By Luke Coutinho
When you are in pain, it may be hard to make yourself get up and move, but consider this; a growing body of evidence suggests that spending too many hours sitting is hazardous to your health. Habitual inactivity raises risks for obesity, diabetes, cardiovascular disease, deep-vein thrombosis, and metabolic syndrome.
Researchers aren’t sure why prolonged sitting has such negative health consequences, but one possible explanation is that it relaxes your largest muscles. When muscles relax, they take up very little glucose from the blood, raising your risk of type 2 diabetes. In addition, the enzymes that break down blood fats (triglycerides) plummet, causing levels of the ‘good’ cholesterol, HDL, to fall too. The result is a higher risk of heart disease.
Sitting can also increase pain. Even if you’re reasonably active, hours of sitting – whether reading a book, working on the computer, or watching TV – tighten the hip flexor and hamstring muscles and stiffen the joints themselves. Overly tight hip flexors and hamstrings affect gait and balance, making activities like walking harder and perhaps even setting you up for a fall. Plus, tight hip flexors and hamstrings may contribute to lower back pain and knee stiffness, scourges that many people suffer with every day.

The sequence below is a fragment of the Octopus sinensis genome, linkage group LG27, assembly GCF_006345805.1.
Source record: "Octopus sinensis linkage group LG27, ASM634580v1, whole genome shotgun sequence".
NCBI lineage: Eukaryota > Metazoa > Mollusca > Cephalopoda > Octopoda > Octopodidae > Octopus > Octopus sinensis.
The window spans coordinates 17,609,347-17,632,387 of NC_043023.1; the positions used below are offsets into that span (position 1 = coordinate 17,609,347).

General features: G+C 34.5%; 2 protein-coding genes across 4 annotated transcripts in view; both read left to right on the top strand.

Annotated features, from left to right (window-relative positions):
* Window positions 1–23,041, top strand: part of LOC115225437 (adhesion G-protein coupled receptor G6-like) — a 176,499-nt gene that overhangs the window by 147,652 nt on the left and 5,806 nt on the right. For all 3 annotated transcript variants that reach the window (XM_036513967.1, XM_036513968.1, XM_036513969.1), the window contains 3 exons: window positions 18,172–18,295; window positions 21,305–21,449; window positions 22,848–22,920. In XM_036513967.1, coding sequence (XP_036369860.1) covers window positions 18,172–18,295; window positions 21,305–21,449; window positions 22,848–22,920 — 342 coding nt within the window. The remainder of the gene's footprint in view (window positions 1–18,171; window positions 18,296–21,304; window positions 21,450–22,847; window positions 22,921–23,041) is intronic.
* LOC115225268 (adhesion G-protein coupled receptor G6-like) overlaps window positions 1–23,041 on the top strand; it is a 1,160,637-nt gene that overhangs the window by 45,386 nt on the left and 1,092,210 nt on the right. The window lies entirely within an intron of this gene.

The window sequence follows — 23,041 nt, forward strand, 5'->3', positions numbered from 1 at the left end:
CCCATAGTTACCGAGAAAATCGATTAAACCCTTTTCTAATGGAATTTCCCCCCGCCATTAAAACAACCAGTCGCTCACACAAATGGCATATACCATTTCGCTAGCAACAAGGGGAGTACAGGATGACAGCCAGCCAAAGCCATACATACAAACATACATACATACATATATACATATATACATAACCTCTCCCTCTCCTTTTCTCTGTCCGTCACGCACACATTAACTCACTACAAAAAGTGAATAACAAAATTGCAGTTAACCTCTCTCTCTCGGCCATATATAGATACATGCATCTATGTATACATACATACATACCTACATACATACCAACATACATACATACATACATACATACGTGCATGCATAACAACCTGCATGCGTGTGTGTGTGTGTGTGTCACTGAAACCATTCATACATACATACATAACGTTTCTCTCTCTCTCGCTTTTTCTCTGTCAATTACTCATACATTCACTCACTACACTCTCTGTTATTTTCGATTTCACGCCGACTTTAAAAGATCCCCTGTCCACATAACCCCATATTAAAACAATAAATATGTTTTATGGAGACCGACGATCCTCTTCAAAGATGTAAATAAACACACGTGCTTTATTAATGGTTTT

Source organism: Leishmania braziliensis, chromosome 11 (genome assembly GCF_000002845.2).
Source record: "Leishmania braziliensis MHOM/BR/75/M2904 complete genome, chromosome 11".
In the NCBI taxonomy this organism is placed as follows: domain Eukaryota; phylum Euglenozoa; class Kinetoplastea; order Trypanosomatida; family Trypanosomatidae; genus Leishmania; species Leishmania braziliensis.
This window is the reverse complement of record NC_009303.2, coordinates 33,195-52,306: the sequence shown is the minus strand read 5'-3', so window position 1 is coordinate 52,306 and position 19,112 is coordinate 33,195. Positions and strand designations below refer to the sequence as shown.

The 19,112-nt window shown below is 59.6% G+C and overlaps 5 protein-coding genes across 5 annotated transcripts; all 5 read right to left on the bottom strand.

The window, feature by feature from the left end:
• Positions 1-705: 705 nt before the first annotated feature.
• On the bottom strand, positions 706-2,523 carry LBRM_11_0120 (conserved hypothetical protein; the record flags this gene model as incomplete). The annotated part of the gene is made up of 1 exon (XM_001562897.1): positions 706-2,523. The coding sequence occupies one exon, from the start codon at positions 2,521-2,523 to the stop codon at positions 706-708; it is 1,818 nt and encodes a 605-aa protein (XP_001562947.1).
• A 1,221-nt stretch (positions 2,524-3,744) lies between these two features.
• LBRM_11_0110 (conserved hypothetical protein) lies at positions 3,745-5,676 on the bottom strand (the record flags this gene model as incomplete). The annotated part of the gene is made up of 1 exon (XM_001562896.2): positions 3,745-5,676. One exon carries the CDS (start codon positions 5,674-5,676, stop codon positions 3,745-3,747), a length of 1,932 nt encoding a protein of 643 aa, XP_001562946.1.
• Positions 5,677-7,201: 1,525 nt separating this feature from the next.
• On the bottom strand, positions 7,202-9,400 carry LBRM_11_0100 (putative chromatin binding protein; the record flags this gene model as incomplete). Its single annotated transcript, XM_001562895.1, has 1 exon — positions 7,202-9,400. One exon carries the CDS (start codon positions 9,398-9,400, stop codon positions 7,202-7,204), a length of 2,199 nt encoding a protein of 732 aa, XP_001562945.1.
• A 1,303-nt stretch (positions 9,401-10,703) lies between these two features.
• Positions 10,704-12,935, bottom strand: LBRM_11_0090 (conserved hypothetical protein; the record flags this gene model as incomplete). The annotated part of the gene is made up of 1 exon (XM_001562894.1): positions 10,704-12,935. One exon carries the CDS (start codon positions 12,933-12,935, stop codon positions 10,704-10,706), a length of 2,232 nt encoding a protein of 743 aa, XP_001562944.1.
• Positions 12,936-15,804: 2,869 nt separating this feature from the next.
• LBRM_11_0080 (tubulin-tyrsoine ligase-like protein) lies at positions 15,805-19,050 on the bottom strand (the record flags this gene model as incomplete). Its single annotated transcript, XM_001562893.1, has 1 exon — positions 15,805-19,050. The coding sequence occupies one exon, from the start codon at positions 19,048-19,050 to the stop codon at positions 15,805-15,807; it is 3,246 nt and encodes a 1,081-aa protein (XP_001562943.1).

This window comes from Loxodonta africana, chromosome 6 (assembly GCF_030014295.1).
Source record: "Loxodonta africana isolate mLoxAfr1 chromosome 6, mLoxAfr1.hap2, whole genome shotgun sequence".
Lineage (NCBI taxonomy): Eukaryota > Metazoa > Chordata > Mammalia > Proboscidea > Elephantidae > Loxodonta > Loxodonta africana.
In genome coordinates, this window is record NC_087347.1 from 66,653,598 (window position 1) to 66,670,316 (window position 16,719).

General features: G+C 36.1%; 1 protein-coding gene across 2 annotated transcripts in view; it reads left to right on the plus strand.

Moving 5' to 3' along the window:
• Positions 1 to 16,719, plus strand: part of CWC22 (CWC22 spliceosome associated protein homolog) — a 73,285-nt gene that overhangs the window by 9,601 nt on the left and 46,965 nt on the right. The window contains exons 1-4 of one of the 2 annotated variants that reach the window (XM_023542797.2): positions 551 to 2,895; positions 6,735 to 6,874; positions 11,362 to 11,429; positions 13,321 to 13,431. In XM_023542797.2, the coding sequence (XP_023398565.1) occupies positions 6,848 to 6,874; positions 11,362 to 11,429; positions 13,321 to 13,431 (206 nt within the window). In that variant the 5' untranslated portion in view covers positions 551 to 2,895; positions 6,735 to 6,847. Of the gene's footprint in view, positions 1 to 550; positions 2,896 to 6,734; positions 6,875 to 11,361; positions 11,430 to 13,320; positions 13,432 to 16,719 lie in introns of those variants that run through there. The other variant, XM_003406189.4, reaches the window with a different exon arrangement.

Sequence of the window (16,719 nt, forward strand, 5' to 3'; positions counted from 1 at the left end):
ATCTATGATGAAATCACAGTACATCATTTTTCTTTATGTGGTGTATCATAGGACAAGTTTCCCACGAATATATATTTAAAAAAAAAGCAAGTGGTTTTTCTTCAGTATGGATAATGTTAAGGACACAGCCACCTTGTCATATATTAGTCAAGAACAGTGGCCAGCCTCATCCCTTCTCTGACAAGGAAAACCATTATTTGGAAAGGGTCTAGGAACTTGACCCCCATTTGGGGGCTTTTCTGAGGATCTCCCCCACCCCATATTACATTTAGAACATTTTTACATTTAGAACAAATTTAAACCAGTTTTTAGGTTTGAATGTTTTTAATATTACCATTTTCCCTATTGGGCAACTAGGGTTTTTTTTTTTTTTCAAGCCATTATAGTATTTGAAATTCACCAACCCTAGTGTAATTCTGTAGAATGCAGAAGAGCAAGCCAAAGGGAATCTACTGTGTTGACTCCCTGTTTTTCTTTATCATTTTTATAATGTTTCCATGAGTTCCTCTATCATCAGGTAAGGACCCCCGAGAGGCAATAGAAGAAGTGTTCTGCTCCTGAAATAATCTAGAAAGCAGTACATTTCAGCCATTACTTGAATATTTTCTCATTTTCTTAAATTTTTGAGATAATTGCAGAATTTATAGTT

Breaking up long blocks of sitting to flex muscles seems like a wise move for all of us, so try and build more activity in your day.
Take your phone calls standing up. Try an adjustable standing chair for your computer. Use stability balls to sit on, which make you use your muscles to stay upright. Engage in yoga, stretching and joint pain relief exercises.
You might want to start being active right now, as the older you get, the more difficult it gets to strengthen these muscles and almost all back pains are caused due to inactivity.
This is especially important for kids who spend too much time in front of TV and video games.
Stay active and don’t sit for long periods of time.
If you are in pain, you should still move (check with your doctor) as sitting can actually make it worse.
A sedentary lifestyle is killing people today, bringing on deadly diseases; even cancer and that coupled with junk food, less hours of sleep and increasing stress just makes it worse.
It’s ok to have a driver, and use your car through the day, but be aware of that and make sure you make time to get physically active. Inactivity kills.
Remember, for optimum health, it’s a combination of great nutrition, physical activity, adequate sleep and managing your stress levels.